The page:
A not-yet-fast-but-still-good start

The Lakers are 3-0, including a pair of relative cruisers over Phoenix and Golden State. Kobe Bryant looks ever more spry, aided by a supporting cast doing much of the heavy lifting through the first week of the season. All without Andrew Bynum, who will be on the sidelines ... until he's not.

All told, it has been a pretty fast start, right?

"I consider a fast start to be, like, 10-0, not 3-0," Lakers coach Phil Jackson said. "We're still a few days away here before we talk about a fast start. But it's nice to get out of the blocks."

Killjoy. For Jackson, the solid play early has, particularly on Sunday, offered a chance to tinker with his rotations, working to make sense of the new moving parts at his disposal. During the preseason, the reserves, particularly when heavy with newbies, struggled with spacing and rhythm. Granted a 20-point lead at the start of the second quarter, Jackson gave it a crack in a real game, starting the frame with Matt Barnes, Steve Blake, Shannon Brown, Theo Ratliff, and Devin Ebanks. A 13-2 run later, he had his answer. "I was just trying to see if they could find an identity," Jackson said. "We’ll still have to work with that.”

The Lakers have the time and the raw material for these sorts of experiments, though Jackson wouldn't call this the deepest team he has ever had ( he gave that honor to the '99-'00 title squad). The additions of Barnes and Blake in particular improved the team not only from a personnel standpoint, but also culturally, scaling back the number of guys in the rotation looking to make names for themselves in the NBA. Once Bynum returns and (presumably, though it's not guaranteed) Lamar Odom returns to the bench, he'll do so without feeling the need to "captain" that group in quite the same way. "We have guys this year that are accepting of their roles," he said. "They're professional, a little older this year, a little more experienced. They'll police themselves. We're just gonna have fun, and continue to keep winning."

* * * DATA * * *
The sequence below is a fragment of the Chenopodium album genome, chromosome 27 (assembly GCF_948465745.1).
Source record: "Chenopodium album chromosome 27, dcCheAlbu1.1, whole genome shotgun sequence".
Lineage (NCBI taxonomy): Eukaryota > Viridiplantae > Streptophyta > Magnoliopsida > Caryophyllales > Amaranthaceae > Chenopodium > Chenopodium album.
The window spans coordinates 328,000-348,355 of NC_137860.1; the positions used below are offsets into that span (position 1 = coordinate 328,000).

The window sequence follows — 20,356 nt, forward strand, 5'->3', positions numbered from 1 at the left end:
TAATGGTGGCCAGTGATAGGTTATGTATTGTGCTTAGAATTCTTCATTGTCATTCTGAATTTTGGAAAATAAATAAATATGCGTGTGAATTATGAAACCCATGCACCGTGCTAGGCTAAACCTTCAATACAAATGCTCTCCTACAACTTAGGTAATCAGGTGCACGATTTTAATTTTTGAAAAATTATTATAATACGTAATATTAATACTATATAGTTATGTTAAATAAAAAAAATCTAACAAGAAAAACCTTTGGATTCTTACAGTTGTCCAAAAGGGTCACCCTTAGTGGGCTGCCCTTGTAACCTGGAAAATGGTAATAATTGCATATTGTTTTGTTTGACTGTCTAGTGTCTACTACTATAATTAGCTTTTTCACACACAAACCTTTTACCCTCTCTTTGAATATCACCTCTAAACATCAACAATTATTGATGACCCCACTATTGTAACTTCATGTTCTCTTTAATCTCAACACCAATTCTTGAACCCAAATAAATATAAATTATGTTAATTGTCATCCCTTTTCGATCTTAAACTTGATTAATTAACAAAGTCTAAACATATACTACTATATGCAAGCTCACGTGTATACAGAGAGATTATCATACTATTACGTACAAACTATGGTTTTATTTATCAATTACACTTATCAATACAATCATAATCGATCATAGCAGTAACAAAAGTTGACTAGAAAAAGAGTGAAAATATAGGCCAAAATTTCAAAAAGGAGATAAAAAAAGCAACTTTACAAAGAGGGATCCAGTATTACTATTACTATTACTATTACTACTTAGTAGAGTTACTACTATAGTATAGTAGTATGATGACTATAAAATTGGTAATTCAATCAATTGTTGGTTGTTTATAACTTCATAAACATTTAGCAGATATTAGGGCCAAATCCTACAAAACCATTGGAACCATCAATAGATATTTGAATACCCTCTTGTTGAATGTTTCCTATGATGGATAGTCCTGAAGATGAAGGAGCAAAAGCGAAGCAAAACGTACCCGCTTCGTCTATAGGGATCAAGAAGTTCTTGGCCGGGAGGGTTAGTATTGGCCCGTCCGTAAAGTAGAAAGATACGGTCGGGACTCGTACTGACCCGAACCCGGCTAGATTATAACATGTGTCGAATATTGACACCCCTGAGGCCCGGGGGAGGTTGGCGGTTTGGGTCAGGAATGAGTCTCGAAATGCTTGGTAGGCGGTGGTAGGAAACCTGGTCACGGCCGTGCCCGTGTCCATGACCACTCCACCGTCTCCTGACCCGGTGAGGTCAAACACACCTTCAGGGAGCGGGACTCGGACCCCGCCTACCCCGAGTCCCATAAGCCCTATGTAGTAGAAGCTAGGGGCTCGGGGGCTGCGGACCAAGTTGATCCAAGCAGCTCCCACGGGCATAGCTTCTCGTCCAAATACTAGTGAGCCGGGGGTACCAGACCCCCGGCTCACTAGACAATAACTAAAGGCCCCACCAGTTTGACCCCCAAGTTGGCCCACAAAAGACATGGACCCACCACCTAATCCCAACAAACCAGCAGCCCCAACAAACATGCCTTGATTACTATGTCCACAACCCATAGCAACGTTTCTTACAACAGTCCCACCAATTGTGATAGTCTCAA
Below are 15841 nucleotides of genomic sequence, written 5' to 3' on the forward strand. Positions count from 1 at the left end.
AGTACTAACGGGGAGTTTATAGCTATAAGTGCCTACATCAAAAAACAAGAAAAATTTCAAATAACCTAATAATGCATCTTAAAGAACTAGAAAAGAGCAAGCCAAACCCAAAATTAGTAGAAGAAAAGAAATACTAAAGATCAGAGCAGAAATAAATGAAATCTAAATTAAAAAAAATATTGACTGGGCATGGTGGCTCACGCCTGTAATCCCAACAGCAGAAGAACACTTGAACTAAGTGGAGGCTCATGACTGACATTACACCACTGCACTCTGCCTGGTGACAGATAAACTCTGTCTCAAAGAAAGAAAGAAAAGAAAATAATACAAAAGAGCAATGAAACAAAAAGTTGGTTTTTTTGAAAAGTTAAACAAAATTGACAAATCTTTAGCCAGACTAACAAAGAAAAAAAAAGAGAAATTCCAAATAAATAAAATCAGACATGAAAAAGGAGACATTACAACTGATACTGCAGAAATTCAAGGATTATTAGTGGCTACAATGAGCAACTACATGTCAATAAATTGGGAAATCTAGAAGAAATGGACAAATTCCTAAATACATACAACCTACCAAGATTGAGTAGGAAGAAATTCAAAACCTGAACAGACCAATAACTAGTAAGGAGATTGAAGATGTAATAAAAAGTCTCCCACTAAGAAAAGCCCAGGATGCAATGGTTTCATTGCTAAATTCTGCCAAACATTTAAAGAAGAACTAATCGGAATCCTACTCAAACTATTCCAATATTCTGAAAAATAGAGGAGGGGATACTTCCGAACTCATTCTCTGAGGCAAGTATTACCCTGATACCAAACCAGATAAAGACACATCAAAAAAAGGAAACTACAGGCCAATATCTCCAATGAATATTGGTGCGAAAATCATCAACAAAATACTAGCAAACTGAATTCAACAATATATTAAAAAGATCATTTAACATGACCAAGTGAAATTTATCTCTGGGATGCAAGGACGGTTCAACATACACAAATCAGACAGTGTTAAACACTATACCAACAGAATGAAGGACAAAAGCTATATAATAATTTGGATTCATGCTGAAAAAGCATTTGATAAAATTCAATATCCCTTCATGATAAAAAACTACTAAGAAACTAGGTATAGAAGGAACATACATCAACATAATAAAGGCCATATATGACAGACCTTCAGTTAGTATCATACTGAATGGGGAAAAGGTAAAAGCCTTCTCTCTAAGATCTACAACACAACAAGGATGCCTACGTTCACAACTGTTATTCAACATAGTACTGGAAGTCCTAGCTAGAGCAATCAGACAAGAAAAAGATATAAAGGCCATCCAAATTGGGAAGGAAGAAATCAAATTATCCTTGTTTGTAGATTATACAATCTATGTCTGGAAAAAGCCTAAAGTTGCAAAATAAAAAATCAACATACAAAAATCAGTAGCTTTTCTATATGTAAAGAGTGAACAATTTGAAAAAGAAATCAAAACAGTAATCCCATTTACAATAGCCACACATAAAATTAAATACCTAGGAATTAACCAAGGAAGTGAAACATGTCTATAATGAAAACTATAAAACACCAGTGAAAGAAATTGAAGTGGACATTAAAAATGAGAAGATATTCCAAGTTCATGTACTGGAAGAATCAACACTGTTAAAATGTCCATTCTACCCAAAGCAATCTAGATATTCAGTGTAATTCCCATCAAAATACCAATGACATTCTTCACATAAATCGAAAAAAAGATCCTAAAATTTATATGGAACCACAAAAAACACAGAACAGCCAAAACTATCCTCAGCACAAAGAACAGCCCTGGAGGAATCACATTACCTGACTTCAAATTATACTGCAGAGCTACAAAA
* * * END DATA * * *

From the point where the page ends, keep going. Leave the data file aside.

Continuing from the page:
Jackson talks about some of these issues here, as well as the influence of Chuck Person:

Click below for more, including Jackson's take on Tuesday's Gasol vs. Gasol matchup, and whether or not extra shooting for players is always a good thing, particularly if that player is Ron Artest.

Pau has readily admitted playing against his brother can, at times, be uncomfortable. Not surprisingly, he has had a few poor games against the Grizzlies in the recent past. Never one to miss an opportunity to poke and prod, Jackson did both Monday afternoon. "A lot of times we say we traded the wrong guy, and tell him Marc is tougher, a more powerful player than he is," Jackson laughed. "I like to bring it to his awareness."

In the second part of the clip, Jackson comments on Artest, who spent some time practicing jumpers moving from the left elbow to the right, fading away at on the lift. Basically, the exact sort of shot you'd never want to see Artest actually take in a game.

Gasol, who has learned over the years to take Jackson's ribbing in stride, speaks first about what it means to play against Marc, then how he's developed his relationship with his coach.